Time stretched out after her sister’s death. Despite the Marquesa’s natural inclination to be swept away with a grieving pause, she continued on with her life in the same fashion and drove for achievement. Her one honest drive through this period—while potent memories of her youth endlessly brought back long-forgotten experiences with her sister—was for the enrichment of her niece’s future. In fact, the Marquesa delved into her efforts with a magnified ambition. With Veronica’s mother gone, the last and final barrier between them was brought down. Veronica was her daughter now, the Marquesa genuinely believed it to be so, and her foresight of the young woman’s future understood no boundaries. All that she had ever envisioned for herself, the young girl who suffered from the confines of a memory laced with regret, would be created now and made possible for her niece.
Veronica became a presence within the houses of Barcelona, allowing the Marquesa to carefully choose which gatherings she would appear in. The woman provided her instruction on how it was within her means to mark those homes that others would eventually come to embrace and fight to be received by, simply due to her prestige. Veronica learned that, indeed, she too had the power to ennoble one family and defame another, regardless of their established mirth, simply by choosing to or not to make an appearance under their roof. And Veronica exercised this power carefully and humbly at all times, only reveling in this ridiculous ability to influence people so unconsciously when she was alone or with her aunt. She wouldn’t dare mention it to anyone else, even her fiancé. She feared Dídac might not fully see the dynamics of it and think it petty, which she refused to allow it to become. She would have him approve of her in every way.
Veronica did not need to be told that it was her aunt’s initial presentation of her that had empowered her own influence in this small but accredited community of wealth. And it was precisely because of her aunt’s involvement that Veronica continued to look to the Marquesa for guidance and instruction.
“All of one’s gifts must be understood to be responsibilities. To lavish in power is the greatest vulgarity. You would soon come to realize that such power would be rendered useless if you did not respect the possibilities for good it promised.” More than a half hour of reproach had followed this statement of her aunt’s one afternoon. Veronica had stupidly gloated over how simple an act it was to persuade her growing number of acquaintances that the Rubio’s archery party was a dull and lame affair, and the Marquesa had rarely been so serious with her. From then on, Veronica acknowledged that her influence must be exercised only for some greater good; it would be better not to leave the house at all, otherwise.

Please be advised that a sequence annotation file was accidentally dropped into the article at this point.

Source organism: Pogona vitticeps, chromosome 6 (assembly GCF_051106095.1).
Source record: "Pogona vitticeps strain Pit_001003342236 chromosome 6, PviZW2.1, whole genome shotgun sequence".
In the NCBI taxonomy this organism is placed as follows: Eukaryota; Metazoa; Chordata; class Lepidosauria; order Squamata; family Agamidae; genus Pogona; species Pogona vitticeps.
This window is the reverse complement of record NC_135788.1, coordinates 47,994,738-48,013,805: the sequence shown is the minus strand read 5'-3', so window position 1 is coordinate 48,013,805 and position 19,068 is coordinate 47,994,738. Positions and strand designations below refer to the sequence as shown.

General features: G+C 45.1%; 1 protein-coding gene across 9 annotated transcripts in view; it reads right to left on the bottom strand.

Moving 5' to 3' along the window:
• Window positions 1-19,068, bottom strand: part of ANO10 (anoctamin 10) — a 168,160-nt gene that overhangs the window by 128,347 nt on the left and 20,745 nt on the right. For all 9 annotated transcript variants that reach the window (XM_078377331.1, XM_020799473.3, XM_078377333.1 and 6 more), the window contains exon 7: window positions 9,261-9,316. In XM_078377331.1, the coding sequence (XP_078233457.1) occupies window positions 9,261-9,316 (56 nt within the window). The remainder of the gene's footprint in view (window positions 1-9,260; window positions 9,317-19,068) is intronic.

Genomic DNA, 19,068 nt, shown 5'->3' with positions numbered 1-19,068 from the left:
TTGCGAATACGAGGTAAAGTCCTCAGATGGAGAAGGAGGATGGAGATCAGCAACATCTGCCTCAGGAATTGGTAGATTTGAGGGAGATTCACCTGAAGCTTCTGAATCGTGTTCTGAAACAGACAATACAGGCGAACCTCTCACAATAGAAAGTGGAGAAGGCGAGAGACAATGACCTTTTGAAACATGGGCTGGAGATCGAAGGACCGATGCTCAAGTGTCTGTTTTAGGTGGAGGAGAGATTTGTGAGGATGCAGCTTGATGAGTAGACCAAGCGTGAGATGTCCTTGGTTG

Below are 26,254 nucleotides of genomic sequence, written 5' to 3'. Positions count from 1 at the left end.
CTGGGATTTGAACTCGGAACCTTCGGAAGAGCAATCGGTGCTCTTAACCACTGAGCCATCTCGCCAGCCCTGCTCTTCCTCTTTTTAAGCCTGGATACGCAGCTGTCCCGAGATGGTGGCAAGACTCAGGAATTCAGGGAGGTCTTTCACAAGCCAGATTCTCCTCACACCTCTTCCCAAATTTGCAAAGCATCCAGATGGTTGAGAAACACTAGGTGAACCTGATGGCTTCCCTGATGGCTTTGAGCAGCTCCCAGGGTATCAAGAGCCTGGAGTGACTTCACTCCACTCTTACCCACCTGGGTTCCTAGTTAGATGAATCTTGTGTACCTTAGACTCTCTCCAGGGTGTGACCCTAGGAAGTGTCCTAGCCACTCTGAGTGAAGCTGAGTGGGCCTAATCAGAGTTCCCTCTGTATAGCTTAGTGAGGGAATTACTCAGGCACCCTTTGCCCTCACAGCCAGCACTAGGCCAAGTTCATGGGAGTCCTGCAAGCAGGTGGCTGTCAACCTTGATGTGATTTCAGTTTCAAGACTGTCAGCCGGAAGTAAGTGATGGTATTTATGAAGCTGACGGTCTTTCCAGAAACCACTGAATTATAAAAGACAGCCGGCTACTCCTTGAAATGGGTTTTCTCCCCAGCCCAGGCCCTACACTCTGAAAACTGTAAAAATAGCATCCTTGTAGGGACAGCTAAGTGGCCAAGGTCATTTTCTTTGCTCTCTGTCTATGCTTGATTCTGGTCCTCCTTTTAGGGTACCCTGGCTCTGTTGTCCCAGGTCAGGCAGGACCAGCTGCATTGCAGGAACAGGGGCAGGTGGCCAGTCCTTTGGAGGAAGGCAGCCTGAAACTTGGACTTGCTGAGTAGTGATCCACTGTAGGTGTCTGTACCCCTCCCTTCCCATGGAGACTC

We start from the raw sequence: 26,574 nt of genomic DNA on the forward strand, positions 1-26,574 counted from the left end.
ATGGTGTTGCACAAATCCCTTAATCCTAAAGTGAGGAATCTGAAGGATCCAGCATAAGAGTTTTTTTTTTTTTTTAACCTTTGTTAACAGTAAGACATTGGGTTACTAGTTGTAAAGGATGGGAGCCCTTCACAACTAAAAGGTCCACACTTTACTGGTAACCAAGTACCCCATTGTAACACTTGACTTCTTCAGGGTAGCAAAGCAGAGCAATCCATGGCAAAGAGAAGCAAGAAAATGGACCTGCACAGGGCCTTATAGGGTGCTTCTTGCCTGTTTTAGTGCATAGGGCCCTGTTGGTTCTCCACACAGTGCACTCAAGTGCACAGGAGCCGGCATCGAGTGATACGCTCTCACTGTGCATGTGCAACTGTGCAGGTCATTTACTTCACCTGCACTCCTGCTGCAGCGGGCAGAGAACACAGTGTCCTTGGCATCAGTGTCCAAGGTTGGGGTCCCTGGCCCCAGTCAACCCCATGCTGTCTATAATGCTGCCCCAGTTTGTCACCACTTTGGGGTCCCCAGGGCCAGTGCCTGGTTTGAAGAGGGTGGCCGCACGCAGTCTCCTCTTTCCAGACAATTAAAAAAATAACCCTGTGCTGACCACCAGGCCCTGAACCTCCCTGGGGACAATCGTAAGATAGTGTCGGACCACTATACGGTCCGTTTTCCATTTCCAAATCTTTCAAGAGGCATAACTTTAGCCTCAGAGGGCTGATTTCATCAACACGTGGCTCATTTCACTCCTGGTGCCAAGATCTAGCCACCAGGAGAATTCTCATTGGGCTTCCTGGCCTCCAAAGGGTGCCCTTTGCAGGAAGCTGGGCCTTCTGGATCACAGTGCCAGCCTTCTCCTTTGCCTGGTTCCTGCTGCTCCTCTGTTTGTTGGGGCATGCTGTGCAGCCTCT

And when Veronica found that there was nothing that truly inspired her to use this power, she simply ignored it. Rather, she attempted some of the enterprises the Marquesa had recommended. She endorsed local artists who needed financing, she organized her efforts for those charities that were ever in debt, and she even turned to Father Mateu, whom she saw more and more of in a less congenial way, hoping to be turned on to some sort of charitable mission that she could embrace.
But after a few months full of these experiences, Veronica realized she was not suited to be anyone’s benefactor, not merely to justify the wicked little pleasure of exercising her influence. The parties were not nearly that fun, and the work was too difficult and uninspired, not to mention endless. She realized that the work of charity was not something to be done for idle reasons, and she came to ennoble it with that degree of respect.
Shunning her acquaintances and their gatherings, except when expected and necessary, Veronica turned to improving herself as a soon-to-be bride. She came to the conclusion that any man who would graduate from a university would hardly want to find himself married to a lovely fool. Though, to her credit, the Marquesa had seen to it with undeterred focus that Veronica became more knowledgeable of the inner workings of marriage and society. Nevertheless, during the last couple months, Veronica had taken to reading every periodical and historical book she could come across in the house’s untouched, but well-preserved, library.
Her aunt had confessed to the girl that her uncle was not a great reader of literature, having collected what books they owned for decoration more than anything. And the Marquesa had confessed to not having the slightest inclination to read historical texts herself; the body of her knowledge was acquired through life and hundreds of French and German novels, which she believed to be the best and least romanticized of stories, despite the disapproval of most.